If you believe you are tone deaf, a good voice teacher can most likely help you find success in matching pitch but ultimately, you have the right to be wrong and unless you believe that, you will keep struggling to match pitch. Thanks, Joss!
But what lesson does this tune have for those of us who can sing in tune and want to become better singers and artists? I believe we are all a bit risk averse. I know that I am. Let me see… I don’t want to crack. I don’t want to sound bad. I want people to like me! Sound familiar? That’s a lot at stake every time I open my mouth and that would make anyone not want to take the risk. But the question remains, what if those things didn’t really matter that much? Or stepping back further, what is the risk?
Let’s dig into that final question, first. In singing, I believe the “risk” is making your sound in a different way. Think on that for a minute. Are you willing to sing in a different way? Moreover, are you willing for that way to be wrong? You may recall a previous blog post I wrote about my experience in a master class where I was asked to do this very thing and despite my “willingness” I continued to perform my assigned task in the same way. This experience has really stuck with me and I keep returning back to the idea that in order to make change, we must act differently. For singers, this is often physical and requires a lot of self questioning…
What is my breath like?
What is my posture like?
What is the shape of my mouth like?
How might these things influence sound?
Am I squeezing?
Am I pushing?
Am I being physically lazy?
…and on and on and on. Again, a good voice teacher can help you learn what these questions are but the change comes when you are willing to act upon the answers and experiment despite the fear of mistake. When singers are “stepping out into the great unknown” they often uncover ways of producing sound that are new and different and well, feel good! They may even say they’re “feeling wings though they’ve never flown.”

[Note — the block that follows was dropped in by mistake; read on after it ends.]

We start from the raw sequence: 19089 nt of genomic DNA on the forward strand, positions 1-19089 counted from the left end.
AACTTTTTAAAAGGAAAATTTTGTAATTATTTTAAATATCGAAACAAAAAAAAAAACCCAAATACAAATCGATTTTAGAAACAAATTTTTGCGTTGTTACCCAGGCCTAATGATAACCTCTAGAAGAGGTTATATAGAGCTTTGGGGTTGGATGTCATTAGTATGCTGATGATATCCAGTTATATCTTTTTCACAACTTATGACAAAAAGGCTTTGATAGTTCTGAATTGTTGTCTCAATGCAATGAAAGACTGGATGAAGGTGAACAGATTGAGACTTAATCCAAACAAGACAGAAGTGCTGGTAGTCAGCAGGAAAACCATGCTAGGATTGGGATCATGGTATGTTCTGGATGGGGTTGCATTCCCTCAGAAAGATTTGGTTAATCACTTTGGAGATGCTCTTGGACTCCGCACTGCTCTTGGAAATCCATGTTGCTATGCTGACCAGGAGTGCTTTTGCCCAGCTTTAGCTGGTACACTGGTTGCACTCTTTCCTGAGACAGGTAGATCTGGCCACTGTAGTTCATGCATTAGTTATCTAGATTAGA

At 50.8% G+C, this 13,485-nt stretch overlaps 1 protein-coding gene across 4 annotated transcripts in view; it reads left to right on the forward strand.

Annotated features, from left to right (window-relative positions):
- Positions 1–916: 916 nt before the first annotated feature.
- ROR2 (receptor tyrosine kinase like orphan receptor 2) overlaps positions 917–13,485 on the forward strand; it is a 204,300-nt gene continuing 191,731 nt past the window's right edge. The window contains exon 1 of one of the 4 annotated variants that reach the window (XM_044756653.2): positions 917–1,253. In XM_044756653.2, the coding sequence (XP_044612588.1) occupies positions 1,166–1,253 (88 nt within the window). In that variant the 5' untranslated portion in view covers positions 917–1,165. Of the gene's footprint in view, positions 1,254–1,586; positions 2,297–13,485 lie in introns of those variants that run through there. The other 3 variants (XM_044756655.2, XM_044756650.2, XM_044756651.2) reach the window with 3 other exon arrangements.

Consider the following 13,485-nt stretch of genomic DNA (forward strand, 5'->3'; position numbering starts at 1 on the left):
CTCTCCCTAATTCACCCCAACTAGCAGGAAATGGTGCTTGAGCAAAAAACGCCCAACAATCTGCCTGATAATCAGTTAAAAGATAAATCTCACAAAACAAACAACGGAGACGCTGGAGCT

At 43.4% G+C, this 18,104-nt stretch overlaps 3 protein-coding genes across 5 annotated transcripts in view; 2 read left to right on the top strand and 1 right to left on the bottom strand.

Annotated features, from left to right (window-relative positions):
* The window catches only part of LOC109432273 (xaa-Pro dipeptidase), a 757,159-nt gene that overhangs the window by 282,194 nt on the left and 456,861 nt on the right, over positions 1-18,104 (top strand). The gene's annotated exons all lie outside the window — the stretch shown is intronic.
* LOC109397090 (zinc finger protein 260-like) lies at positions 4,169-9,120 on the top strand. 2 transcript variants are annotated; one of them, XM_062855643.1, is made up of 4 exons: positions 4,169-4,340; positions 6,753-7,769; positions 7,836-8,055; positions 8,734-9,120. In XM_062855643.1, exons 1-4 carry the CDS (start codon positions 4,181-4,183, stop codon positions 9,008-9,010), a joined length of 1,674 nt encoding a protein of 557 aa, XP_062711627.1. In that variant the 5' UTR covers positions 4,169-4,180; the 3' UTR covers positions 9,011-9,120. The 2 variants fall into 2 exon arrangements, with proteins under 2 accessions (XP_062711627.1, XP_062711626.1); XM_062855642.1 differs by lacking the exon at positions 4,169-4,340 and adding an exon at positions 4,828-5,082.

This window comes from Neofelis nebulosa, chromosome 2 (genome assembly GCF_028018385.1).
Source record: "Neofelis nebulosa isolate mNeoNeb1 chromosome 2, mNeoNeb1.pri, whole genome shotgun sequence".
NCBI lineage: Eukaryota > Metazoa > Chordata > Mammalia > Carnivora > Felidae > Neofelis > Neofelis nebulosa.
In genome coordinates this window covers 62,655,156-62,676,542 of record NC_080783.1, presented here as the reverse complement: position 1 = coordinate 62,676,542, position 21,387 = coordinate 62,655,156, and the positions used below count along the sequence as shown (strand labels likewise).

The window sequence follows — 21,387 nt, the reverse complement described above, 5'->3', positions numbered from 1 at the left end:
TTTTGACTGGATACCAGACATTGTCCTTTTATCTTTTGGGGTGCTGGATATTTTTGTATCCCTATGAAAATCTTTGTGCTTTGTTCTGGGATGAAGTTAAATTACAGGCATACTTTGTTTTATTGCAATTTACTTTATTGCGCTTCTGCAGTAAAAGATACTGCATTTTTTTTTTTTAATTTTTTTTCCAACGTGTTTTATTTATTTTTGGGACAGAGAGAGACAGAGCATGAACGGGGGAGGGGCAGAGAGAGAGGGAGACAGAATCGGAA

But even further, the best singers I know are constantly doing this! They seem to “have a mind of their own” in singing. (Are the quotes getting out of control?) RISKY! What does this sound like? Well, they play when they sing. They live comfortably in that risky space of possibly being wrong. They stretch the notes in a new and exciting ways. They craft phrases unexpectedly. They trust their instrument to go where they ask it and they make it work when it doesn’t. They still experience the same insecurity that the rest of us do, but they truly believe that their “mistakes will make them strong.” They also (and this is important) believe that people will like what they are offering and aren’t afraid if they don’t.
Personally, I’m trying to be one of these singers. But let me tell ya, it ain’t always easy. Let me share one quick example. Saturday, I was sick. I’d been struggling with a cold for a couple of days but it really kind of hit my voice during Saturday afternoon. Despite this, I had committed to cantoring at a local catholic church here in the loop of Chicago. I knew I couldn’t bail because there was no one to take my place on such short notice, so I decided to make it work with hopes that my body would sustain. Sure enough, shortly into the mass I hear my phlegmy and swollen cords do a little crackity crack. In my mind I was immediately transported back to puberty and also convinced myself I was singing the worst I ever had. By the time the service was done, I felt a great sense of relief and hightailed it to pack up and go home. On my way toward the door, a sweet looking older woman grabbed my arm and said, “You have the most wonderful voice! I heard you sing at the Lyric Opera of Chicago.” I laughed. No, I’ve never sung at the Lyric, but I appreciated her compliment especially in light of my inhibited voice. I was also reminded that this situation was a classic example of my fear and insecurity around singing being greater than the act of sharing my voice with a receptive audience. Or to return to one of my earlier questions, “what if those things don’t really matter that much?”
Do you believe you have the right to be wrong? Have you experience the reward of being wrong? Are you prepared for a sweet old lady to tell you what a wonderful voice you have?